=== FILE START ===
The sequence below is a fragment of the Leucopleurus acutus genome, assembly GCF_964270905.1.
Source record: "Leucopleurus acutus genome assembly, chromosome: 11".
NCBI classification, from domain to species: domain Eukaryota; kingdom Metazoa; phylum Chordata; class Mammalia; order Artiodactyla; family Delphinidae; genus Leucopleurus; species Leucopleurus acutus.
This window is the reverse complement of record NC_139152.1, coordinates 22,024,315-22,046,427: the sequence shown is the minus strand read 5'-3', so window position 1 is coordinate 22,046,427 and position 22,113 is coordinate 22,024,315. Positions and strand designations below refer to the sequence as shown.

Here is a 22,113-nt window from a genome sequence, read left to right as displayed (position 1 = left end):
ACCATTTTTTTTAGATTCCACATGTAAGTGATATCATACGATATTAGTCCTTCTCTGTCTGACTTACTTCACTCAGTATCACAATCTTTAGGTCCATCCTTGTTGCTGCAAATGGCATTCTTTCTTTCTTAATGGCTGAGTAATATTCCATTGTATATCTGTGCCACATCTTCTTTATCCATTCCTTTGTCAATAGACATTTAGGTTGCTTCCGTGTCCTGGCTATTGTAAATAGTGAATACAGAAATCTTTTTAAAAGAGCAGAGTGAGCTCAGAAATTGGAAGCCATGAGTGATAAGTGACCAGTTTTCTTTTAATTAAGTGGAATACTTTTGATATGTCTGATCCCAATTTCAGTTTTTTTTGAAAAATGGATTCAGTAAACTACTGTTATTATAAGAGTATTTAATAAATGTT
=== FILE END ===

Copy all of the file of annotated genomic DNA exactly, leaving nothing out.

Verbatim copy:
The sequence below is a fragment of the Leucopleurus acutus genome, assembly GCF_964270905.1.
Source record: "Leucopleurus acutus genome assembly, chromosome: 11".
NCBI classification, from domain to species: domain Eukaryota; kingdom Metazoa; phylum Chordata; class Mammalia; order Artiodactyla; family Delphinidae; genus Leucopleurus; species Leucopleurus acutus.
This window is the reverse complement of record NC_139152.1, coordinates 22,024,315-22,046,427: the sequence shown is the minus strand read 5'-3', so window position 1 is coordinate 22,046,427 and position 22,113 is coordinate 22,024,315. Positions and strand designations below refer to the sequence as shown.

Here is a 22,113-nt window from a genome sequence, read left to right as displayed (position 1 = left end):
ACCATTTTTTTTAGATTCCACATGTAAGTGATATCATACGATATTAGTCCTTCTCTGTCTGACTTACTTCACTCAGTATCACAATCTTTAGGTCCATCCTTGTTGCTGCAAATGGCATTCTTTCTTTCTTAATGGCTGAGTAATATTCCATTGTATATCTGTGCCACATCTTCTTTATCCATTCCTTTGTCAATAGACATTTAGGTTGCTTCCGTGTCCTGGCTATTGTAAATAGTGAATACAGAAATCTTTTTAAAAGAGCAGAGTGAGCTCAGAAATTGGAAGCCATGAGTGATAAGTGACCAGTTTTCTTTTAATTAAGTGGAATACTTTTGATATGTCTGATCCCAATTTCAGTTTTTTTTGAAAAATGGATTCAGTAAACTACTGTTATTATAAGAGTATTTAATAAATGTT